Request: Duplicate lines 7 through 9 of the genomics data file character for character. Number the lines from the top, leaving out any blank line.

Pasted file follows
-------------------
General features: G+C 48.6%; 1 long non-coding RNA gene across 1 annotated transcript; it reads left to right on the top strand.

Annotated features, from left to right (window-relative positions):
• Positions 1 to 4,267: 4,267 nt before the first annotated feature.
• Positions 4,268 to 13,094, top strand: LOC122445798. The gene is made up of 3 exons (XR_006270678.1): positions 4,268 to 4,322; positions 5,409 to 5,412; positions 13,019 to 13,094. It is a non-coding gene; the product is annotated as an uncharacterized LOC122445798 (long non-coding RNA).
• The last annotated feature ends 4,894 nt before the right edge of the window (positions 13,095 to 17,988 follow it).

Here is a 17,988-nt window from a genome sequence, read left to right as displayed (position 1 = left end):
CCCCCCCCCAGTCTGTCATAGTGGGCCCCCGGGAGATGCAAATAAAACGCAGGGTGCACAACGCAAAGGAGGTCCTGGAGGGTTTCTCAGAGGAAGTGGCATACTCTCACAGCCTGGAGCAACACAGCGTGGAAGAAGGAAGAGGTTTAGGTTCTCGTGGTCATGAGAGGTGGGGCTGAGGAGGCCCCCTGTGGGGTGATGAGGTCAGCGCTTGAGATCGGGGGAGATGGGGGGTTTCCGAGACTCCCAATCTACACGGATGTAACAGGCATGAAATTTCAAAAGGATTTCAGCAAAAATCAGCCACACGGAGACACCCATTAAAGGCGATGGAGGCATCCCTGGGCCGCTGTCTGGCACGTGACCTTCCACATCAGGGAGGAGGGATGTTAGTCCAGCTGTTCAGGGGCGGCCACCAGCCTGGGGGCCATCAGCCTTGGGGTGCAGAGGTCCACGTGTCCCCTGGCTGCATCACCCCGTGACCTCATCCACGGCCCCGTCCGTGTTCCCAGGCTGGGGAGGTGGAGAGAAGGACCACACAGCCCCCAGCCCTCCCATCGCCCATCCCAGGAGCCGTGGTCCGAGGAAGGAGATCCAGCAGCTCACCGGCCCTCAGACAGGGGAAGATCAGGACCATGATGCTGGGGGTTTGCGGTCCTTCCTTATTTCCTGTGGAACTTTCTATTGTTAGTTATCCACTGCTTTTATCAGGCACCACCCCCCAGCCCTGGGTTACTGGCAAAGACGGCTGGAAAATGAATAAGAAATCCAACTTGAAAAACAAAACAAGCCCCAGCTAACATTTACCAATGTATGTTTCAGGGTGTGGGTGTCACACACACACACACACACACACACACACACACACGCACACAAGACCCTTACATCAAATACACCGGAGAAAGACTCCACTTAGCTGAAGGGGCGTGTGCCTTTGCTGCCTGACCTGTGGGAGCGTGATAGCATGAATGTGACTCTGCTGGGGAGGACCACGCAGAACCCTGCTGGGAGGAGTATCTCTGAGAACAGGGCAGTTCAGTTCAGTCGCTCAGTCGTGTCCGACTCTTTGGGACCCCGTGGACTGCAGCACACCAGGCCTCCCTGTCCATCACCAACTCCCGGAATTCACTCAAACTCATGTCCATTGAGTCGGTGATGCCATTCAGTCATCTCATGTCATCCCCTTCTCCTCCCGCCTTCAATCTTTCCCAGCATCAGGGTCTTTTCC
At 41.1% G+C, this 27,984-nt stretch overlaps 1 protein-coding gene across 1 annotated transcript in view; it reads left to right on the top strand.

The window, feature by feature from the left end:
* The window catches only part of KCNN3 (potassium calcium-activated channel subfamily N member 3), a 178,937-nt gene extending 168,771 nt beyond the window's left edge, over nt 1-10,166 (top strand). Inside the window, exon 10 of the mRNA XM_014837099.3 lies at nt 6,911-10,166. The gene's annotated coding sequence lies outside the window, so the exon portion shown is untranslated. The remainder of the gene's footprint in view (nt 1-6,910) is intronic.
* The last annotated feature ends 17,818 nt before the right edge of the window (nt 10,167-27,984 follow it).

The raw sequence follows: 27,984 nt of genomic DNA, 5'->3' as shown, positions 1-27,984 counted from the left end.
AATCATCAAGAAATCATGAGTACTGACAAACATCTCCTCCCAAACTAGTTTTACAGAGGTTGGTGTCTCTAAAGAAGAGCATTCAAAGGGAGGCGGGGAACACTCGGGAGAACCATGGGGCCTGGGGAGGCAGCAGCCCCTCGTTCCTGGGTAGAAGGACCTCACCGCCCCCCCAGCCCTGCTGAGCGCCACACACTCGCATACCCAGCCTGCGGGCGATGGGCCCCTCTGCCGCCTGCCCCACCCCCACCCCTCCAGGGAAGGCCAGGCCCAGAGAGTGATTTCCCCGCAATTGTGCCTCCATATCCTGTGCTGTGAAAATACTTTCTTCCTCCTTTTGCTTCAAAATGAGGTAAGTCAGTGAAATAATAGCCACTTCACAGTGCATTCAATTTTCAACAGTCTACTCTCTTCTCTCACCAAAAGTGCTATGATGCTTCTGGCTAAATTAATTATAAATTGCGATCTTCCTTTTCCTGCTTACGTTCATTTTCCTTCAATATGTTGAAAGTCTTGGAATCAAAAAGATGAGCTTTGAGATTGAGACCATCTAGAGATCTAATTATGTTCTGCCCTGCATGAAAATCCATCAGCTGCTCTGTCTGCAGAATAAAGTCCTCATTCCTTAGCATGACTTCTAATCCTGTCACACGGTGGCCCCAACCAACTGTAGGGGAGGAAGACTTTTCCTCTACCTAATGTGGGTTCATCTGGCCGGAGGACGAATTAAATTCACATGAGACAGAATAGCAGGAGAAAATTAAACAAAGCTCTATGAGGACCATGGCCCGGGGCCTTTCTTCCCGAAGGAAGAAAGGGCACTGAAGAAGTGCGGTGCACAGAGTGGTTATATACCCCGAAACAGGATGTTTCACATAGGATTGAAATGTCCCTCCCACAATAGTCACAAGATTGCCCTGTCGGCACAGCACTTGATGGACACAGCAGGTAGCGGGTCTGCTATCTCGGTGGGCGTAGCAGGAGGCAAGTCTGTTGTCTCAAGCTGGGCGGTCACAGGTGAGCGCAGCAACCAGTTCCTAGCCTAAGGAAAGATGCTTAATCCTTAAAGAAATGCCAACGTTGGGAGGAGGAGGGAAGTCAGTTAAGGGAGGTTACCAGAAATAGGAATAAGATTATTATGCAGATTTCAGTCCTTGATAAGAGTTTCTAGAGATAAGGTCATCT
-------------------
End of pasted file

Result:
CCCCCCCCCAGTCTGTCATAGTGGGCCCCCGGGAGATGCAAATAAAACGCAGGGTGCACAACGCAAAGGAGGTCCTGGAGGGTTTCTCAGAGGAAGTGGCATACTCTCACAGCCTGGAGCAACACAGCGTGGAAGAAGGAAGAGGTTTAGGTTCTCGTGGTCATGAGAGGTGGGGCTGAGGAGGCCCCCTGTGGGGTGATGAGGTCAGCGCTTGAGATCGGGGGAGATGGGGGGTTTCCGAGACTCCCAATCTACACGGATGTAACAGGCATGAAATTTCAAAAGGATTTCAGCAAAAATCAGCCACACGGAGACACCCATTAAAGGCGATGGAGGCATCCCTGGGCCGCTGTCTGGCACGTGACCTTCCACATCAGGGAGGAGGGATGTTAGTCCAGCTGTTCAGGGGCGGCCACCAGCCTGGGGGCCATCAGCCTTGGGGTGCAGAGGTCCACGTGTCCCCTGGCTGCATCACCCCGTGACCTCATCCACGGCCCCGTCCGTGTTCCCAGGCTGGGGAGGTGGAGAGAAGGACCACACAGCCCCCAGCCCTCCCATCGCCCATCCCAGGAGCCGTGGTCCGAGGAAGGAGATCCAGCAGCTCACCGGCCCTCAGACAGGGGAAGATCAGGACCATGATGCTGGGGGTTTGCGGTCCTTCCTTATTTCCTGTGGAACTTTCTATTGTTAGTTATCCACTGCTTTTATCAGGCACCACCCCCCAGCCCTGGGTTACTGGCAAAGACGGCTGGAAAATGAATAAGAAATCCAACTTGAAAAACAAAACAAGCCCCAGCTAACATTTACCAATGTATGTTTCAGGGTGTGGGTGTCACACACACACACACACACACACACACACACACACGCACACAAGACCCTTACATCAAATACACCGGAGAAAGACTCCACTTAGCTGAAGGGGCGTGTGCCTTTGCTGCCTGACCTGTGGGAGCGTGATAGCATGAATGTGACTCTGCTGGGGAGGACCACGCAGAACCCTGCTGGGAGGAGTATCTCTGAGAACAGGGCAGTTCAGTTCAGTCGCTCAGTCGTGTCCGACTCTTTGGGACCCCGTGGACTGCAGCACACCAGGCCTCCCTGTCCATCACCAACTCCCGGAATTCACTCAAACTCATGTCCATTGAGTCGGTGATGCCATTCAGTCATCTCATGTCATCCCCTTCTCCTCCCGCCTTCAATCTTTCCCAGCATCAGGGTCTTTTCC
At 41.1% G+C, this 27,984-nt stretch overlaps 1 protein-coding gene across 1 annotated transcript in view; it reads left to right on the top strand.

The window, feature by feature from the left end: